The Curious Case of Saint Catherine Of Siena
The mummified head of Italy’s second patron saint looks out with sunken eye sockets and 800 year old yellowed skin from within a reliquary in a chapel adorned with frescoes by Giovanni Antonio Bazzi or Il Sodoma, in the back of Siena’s cavernous Basilica Cateriniana San Domenico. Her head is separated by some 140 miles from her body, which rests in Rome – the Eternal City – in the Basilica of Santa Maria Sopra Minerva.
This is the Catholic Church at its most macabre. A morbid relic of not just a woman and a saint, but of the Church’s dark past. Curios like this are scattered across the globe, creating a theatre grotesque of Catholicism that lingers in the hidden corners of dark churches and antique Basilicas like this one in the grand Gothic city of Siena.
Catherine – saint of Siena – led a wonderful if somewhat curious life, full of piousness, religion, politics, philosophy and a rather large collection of slightly bewildering stories. We uncovered a few of these intrigues during a recent trip to Siena and have added them below, starting at the top, or rather the grisly end.
Saint Catherine’s Head
Though born in Siena, St. Catherine died in Rome in 1380 where she was buried – whole. It wasn’t until 1383, on the 13th of October, that Saint Catherine’s former spiritual advisor – the Blessed Raymond of Capua of the Dominican Order, decided to send, in secret, her head to Siena. At the same time her body was moved from its original resting place in the Cemetery of the Friars, to the Basilica of Santa Maria Sopra Minerva.
The story of the dark day in which her head was severed is an intriguing one. Apparently, in its original spot, the body of Saint Catherine was left overly exposed to the elements. The body had become damp and fragile because of damage from heavy rain waters and therefore, it was easy enough, apparently with little violence, to simply remove the head from the body. There’s been minimal evidence provided, though there have been a series of tests carried out on the base of the skull which shows that the first few cerebral vertebrae, as well as the nerves and tendons had all but deteriorated to almost nothing which would have facilitated an easy head removal…. appaently.
Over the years the head of Saint Catherine of Siena has been involved in a controversy or two, the rascal. On the night of the 3rd of December, 1531, the church and the holy head were almost destroyed by fire, and another time during a religious procession, locals from the Fontebranda district of Siena attempted to steal the head, though they eventually dropped it in the middle of the road – a sign of resistance perhaps?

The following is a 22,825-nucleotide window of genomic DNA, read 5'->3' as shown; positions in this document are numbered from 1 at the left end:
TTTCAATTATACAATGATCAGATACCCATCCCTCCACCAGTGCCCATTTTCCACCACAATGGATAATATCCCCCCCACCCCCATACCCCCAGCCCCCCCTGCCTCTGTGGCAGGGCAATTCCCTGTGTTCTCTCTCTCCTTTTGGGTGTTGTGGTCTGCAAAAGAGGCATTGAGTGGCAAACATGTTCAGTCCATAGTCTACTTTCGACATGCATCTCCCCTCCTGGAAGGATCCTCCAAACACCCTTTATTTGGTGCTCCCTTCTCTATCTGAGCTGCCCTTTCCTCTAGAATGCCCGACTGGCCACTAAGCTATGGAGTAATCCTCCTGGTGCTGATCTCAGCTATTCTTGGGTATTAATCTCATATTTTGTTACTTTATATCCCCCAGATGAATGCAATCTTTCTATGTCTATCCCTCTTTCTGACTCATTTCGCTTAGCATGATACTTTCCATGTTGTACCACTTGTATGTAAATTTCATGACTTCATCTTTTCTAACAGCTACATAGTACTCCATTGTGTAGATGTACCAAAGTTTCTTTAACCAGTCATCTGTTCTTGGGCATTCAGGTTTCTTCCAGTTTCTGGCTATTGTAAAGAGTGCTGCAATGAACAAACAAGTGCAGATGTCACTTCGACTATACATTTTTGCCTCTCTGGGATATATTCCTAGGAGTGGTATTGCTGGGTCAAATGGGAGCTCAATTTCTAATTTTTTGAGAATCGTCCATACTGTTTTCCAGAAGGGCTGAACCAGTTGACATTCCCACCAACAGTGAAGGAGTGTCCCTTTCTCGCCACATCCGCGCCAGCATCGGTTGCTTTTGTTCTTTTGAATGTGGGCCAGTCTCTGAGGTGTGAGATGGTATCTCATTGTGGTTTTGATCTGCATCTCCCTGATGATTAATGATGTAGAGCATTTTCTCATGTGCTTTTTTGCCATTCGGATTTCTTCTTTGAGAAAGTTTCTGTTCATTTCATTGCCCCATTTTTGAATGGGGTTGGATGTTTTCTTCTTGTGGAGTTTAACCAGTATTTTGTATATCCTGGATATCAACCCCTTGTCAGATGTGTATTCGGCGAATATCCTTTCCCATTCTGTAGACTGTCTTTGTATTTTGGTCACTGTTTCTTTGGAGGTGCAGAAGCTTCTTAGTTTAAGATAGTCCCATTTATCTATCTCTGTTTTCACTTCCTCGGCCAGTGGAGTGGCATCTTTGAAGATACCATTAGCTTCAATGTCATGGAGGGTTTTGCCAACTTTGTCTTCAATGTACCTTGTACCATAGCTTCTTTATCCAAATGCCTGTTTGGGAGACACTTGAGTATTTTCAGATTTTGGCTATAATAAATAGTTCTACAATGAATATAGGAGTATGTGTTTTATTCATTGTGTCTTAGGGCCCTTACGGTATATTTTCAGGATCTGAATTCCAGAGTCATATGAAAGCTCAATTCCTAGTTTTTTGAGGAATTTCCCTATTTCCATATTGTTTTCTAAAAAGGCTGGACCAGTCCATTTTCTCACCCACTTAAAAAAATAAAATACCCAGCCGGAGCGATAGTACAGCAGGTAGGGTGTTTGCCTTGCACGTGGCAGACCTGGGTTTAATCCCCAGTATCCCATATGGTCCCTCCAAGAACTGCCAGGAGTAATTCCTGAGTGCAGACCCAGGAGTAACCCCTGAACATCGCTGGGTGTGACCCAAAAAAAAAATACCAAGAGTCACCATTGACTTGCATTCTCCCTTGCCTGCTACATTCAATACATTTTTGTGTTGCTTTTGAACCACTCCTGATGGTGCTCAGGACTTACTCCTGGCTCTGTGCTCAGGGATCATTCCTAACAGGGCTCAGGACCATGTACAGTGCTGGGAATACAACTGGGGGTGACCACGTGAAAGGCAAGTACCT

A Mystical Marriage
Catherine of Siena has a CV on par with that of Jesus himself. Birthed in Siena to lower-middle class parents and one of 26 children, Catherine showed from an exceptionally early age her devotion to the Church. She experienced visions, levitated, healed the sick, lived on a bread and wine only diet (the holy Eucharist), had visions of Christ, Mary and Satan, received the conveniently invisible stigmata and is one of the voices responsible for bringing the Papacy back from Avignon in France to Rome – though whether she was indeed responsible has been the source of much debate in recent years. Either way, she was heavily involved in politics – ensuring several cities remained neutral during Rome’s bitter rivalry with Florence (and others) during The War of the Eight Saints and later, helping at least as far as negotiations were involved to finally bring about peace.
Her political, personal and religious life has been written about extensively – both during and after her lifetime – the most notable of which is undoubtedly the works of Raymond of Capua. There’s also some intriguing evidence of Catherine’s personality, her teachings and work found in her four hundred letters sent throughout the religious and political worlds of the time, her Dialogue, and her prayers. One of the most intriguing stories from Catherine of Siena’s past comes in the form of her marriage, described in her letters as a “Mystical Marriage” with Jesus.
It was at the tender age of 21, in the year 1368 when Catherine experienced this “Mystical Marriage”. This itself isn’t the most surprising part though. No, this comes in a somewhat stranger form – the ring. Perhaps symbolic, maybe perverse – Saint Catherine was said to have received not a ring of beautiful jewels and gold, but instead a ring made from the foreskin of Jesus Christ. The saint herself mentioned this rather unsanitary ring in one of her letters:
Thou art a bride, for Christ in His circumcision showed that He would wed the human race. – Catherine of Siena
In The Life of St. Catherine of Siena by the Blessed Raymond of Capua, this is also mentioned alongside Saint Catherine’s statement that she was told by Christ to “leave her withdrawn life and enter the public life of the world.” It was then, complete with, we hope, a symbolic and invisible foreskin-ring (much like Catherine’s stigmata, which she claimed was made invisible through prayers, Catherine was said to imply that the foreskin-wedding-ring was invisible), that Catherine rejoined her family and helped the ill and the poor. It was these pious activities that attracted her group of followers and that eventually elevated her to sainthood.
The stories of Saint Catherine are varied and intensely interesting for anyone even remotely interested in the history of the Church and theology. And Siena, the city of Catherine’s birth is as good a place as any to begin learning about her. To see Saint Catherine’s head for yourself pay a visit to the Basilica Cateriniana San Domenico and work your way to the back right hand corner where you’ll find a series of pretty chapels, Saint Catherine’s head and sometimes her finger – though it wasn’t there when I visited – perhaps they’re still searching for the ring?